(If somebody tells you the lights are too bright and they need to leave, the last thing thy want to hear is “How can the lights being bright be upsetting you? That’s ridiculous.”)

  2. Sensory Goodness
    Apparently, someone having soft hair is really, really nice. As someone who has been on the opposite side of that, I can definitely say that dry/straw-like hair texture is enough to make me cringe.

    It’s the same with strong colognes/perfumes. It’s really difficult to focus on romance when you’re dealing with sensory overload (which can have physical side-effects ranging from headaches to dizziness to nausea).

    But, on the opposite side, nice sensory feelings are nice.

  3. Trust
    Trust is important in any relationship, but for Autistic people, it’s 110% essential.

    There will be times when we’re vulnerable around our significant other. Whether it’s a meltdown or shutdown or sensory overload, we can’t afford not to trust the person with us.

  4. The Same as Everyone Else
    Look, we’re different, but we’re not aliens. Everybody has their own turn-ons and turn-offs and they’re not really that different for Autistic people.

Tune in next week to see if I am brave/mature enough to write a post about sex.


Want to stay updated on new Writing Autistic posts? We have a newsletter.

You see, internet, the thing about these posts is that sometimes we really need to talk about something.

But I don’t claim to have all of the autism-related answers.

These posts are largely an amalgamation of my personal experience, things I have picked up from other Autistic people in the community, and from my own research when it comes to writing Autistic characters.

But, when it comes to romance, like any online community, most people aren’t looking to spill their guts all over the #actuallyautistic tag about it.

And, as a young, Autistic, socially anxious introvert who hates people, I don’t exactly have a great amount of personal experience to draw on here.

All of this makes research harder, but I am doing my best.

For science!

(And, you know, in the hope of better representation in media…)

So, the Day One FAQ:

Wait, Autistic people can be in romantic relationships?

Yes. There is a stereotype that Autistic people are aromantic/asexual.

This isn’t true.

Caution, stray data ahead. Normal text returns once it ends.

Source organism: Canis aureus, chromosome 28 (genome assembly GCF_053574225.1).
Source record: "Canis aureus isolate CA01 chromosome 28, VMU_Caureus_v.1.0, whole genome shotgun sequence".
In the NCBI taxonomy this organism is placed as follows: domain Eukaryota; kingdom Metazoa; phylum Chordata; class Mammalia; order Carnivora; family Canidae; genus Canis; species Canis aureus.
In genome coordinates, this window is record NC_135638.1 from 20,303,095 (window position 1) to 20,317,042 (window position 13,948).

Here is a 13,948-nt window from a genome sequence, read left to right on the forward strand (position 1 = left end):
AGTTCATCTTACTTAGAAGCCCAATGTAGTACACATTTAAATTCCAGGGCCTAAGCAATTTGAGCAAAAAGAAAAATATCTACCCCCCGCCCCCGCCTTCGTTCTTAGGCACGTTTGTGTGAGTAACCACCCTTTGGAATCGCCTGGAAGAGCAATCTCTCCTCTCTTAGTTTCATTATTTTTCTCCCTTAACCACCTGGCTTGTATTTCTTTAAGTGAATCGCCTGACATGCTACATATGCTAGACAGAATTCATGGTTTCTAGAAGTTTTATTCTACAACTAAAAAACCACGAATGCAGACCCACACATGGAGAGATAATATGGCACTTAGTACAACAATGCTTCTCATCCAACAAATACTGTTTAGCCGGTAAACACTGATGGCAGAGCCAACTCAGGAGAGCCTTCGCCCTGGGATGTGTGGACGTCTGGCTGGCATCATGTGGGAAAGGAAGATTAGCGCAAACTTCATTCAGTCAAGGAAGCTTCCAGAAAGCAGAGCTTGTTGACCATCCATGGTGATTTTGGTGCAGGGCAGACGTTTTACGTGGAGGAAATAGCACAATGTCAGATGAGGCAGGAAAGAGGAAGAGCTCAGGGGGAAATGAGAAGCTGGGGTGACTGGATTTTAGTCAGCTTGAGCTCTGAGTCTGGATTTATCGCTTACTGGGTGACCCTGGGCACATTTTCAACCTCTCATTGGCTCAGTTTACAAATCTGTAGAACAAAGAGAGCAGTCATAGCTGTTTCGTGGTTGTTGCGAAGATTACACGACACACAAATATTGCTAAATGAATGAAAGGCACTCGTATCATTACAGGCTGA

And I feel the need to stress here that some Autistic people are ace and/or aro, and I don’t mean this is sound like “don’t compare us to them” because they are completely legitimate orientations and there is nothing wrong with them.

The problem lies in the desexualisation of disabled people, which, I don’t know, I might do another long post on later.

So, does that mean I can’t write an ace or aro Autistic character?

No. I’m writing one myself. But you have to be aware of the trope and try to mitigate. Have two Autistic characters, and only have one of them be ace/aro, for example.

I have several Autistic characters, all with different orientations.

Different orientations?

Yeah. Straight is not the only option besides ace/aro Autistics, but it can often feel like it in media.

This comes down to the fact that Autistic people are desexualised, while gay and bi people are oversexualised.

People forget that we can be gay and bi too.

So, how does flirting work if you socialise differently?

Erm, admittedly, with difficulty. I often don’t realise someone is flirting with me until they say it outright. Equally, Allistics often don’t realise when I’m flirting with them. Again, I could give flirting its own post and it’s getting late…

Okay, but what about sex?

Urgh, again, its own post. But yeah, there’s sensory stuff involved. It can be tricky. Or not. Everyone is different. Again, own post.

Did you basically write this to tell us that you’re going to do a whole series on romance?

Kind of. I’m sorry. It’s late and I’m ill.

Day One, you guys. I don’t want another 2k post…


Want to keep up with L.C.’s Writing Autistic posts? She has a weekly newsletter to keep you up-to-date.

 

Hey guys, I thought I would put the prologue of Hunt up here so that you could have a read, since I’ve started a prequel over on Wattpad which is mostly an extension of it. The first chapter (and maybe the second, I can’t remember) is also available to preview on the Look Inside function on Amazon.


 

Lily had never held a gun before in her life. The weight felt wrong in her hand and she was sure that she wouldn’t be able to hit the broadside of a truck with it.

She soon found out as two more guards rounded the corner. Memories flooded into her mind, as they had so often taken to doing since she had awoken on Earth. Two different sets of memories existed within her, covering the five years she had spent away and still, even after so many months, they clawed at her mind, each fighting for dominance.

It was a fight the Rebel Queen usually won but the memories which flooded forth this time were from her Dark counterpart. Memories of gentle hands instructing her on how to aim and fire a crossbow, not this heavy firearm. She pushed away the memories as her heart began to ache at the loss of the owner of the gentle hands. The loss would give way to anger over his death. Anger at the Rebel Queen which would do no good.

The memories were enough so that her shots landed at least, taking down the two guards. However, she wasn’t expecting the ringing in her ears or the kickback which caused her to stumble backwards, barely managing to stay on her feet. The new-born, held to her chest by a makeshift sling and her left arm, stirred at the noise of the pistol and the sudden movement of her mother stumbling back.

“Hey, shh, shh, you’re okay,” Lily murmured as she started moving once more, trying to calm her daughter so that she wouldn’t start crying and give away their position. Lily wanted to throw the gun to one side and switch to her magic, but all that she could muster in her weakened state was directed to shielding her daughter.